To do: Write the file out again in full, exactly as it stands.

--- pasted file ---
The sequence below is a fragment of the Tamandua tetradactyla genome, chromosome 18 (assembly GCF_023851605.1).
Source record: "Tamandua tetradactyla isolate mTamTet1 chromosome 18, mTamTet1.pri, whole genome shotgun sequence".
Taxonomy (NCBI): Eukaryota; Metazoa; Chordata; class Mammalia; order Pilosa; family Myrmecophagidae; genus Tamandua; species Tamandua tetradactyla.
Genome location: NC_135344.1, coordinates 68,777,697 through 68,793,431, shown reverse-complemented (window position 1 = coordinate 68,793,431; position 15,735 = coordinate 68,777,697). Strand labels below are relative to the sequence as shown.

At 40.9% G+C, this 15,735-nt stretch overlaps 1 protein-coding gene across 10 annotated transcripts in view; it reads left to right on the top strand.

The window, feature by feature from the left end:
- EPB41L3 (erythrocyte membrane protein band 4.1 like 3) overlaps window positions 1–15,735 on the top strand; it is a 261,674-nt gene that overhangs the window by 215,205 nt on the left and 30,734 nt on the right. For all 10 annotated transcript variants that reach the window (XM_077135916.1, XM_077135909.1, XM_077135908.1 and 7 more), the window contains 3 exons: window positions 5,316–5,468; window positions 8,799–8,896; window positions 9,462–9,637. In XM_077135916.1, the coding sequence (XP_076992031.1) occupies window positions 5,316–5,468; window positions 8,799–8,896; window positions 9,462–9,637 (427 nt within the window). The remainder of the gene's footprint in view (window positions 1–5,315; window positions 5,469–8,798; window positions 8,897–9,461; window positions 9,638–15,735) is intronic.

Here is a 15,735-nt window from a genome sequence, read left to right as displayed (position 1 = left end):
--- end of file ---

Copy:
The sequence below is a fragment of the Tamandua tetradactyla genome, chromosome 18 (assembly GCF_023851605.1).
Source record: "Tamandua tetradactyla isolate mTamTet1 chromosome 18, mTamTet1.pri, whole genome shotgun sequence".
Taxonomy (NCBI): Eukaryota; Metazoa; Chordata; class Mammalia; order Pilosa; family Myrmecophagidae; genus Tamandua; species Tamandua tetradactyla.
Genome location: NC_135344.1, coordinates 68,777,697 through 68,793,431, shown reverse-complemented (window position 1 = coordinate 68,793,431; position 15,735 = coordinate 68,777,697). Strand labels below are relative to the sequence as shown.

At 40.9% G+C, this 15,735-nt stretch overlaps 1 protein-coding gene across 10 annotated transcripts in view; it reads left to right on the top strand.

The window, feature by feature from the left end:
- EPB41L3 (erythrocyte membrane protein band 4.1 like 3) overlaps window positions 1–15,735 on the top strand; it is a 261,674-nt gene that overhangs the window by 215,205 nt on the left and 30,734 nt on the right. For all 10 annotated transcript variants that reach the window (XM_077135916.1, XM_077135909.1, XM_077135908.1 and 7 more), the window contains 3 exons: window positions 5,316–5,468; window positions 8,799–8,896; window positions 9,462–9,637. In XM_077135916.1, the coding sequence (XP_076992031.1) occupies window positions 5,316–5,468; window positions 8,799–8,896; window positions 9,462–9,637 (427 nt within the window). The remainder of the gene's footprint in view (window positions 1–5,315; window positions 5,469–8,798; window positions 8,897–9,461; window positions 9,638–15,735) is intronic.

Here is a 15,735-nt window from a genome sequence, read left to right as displayed (position 1 = left end):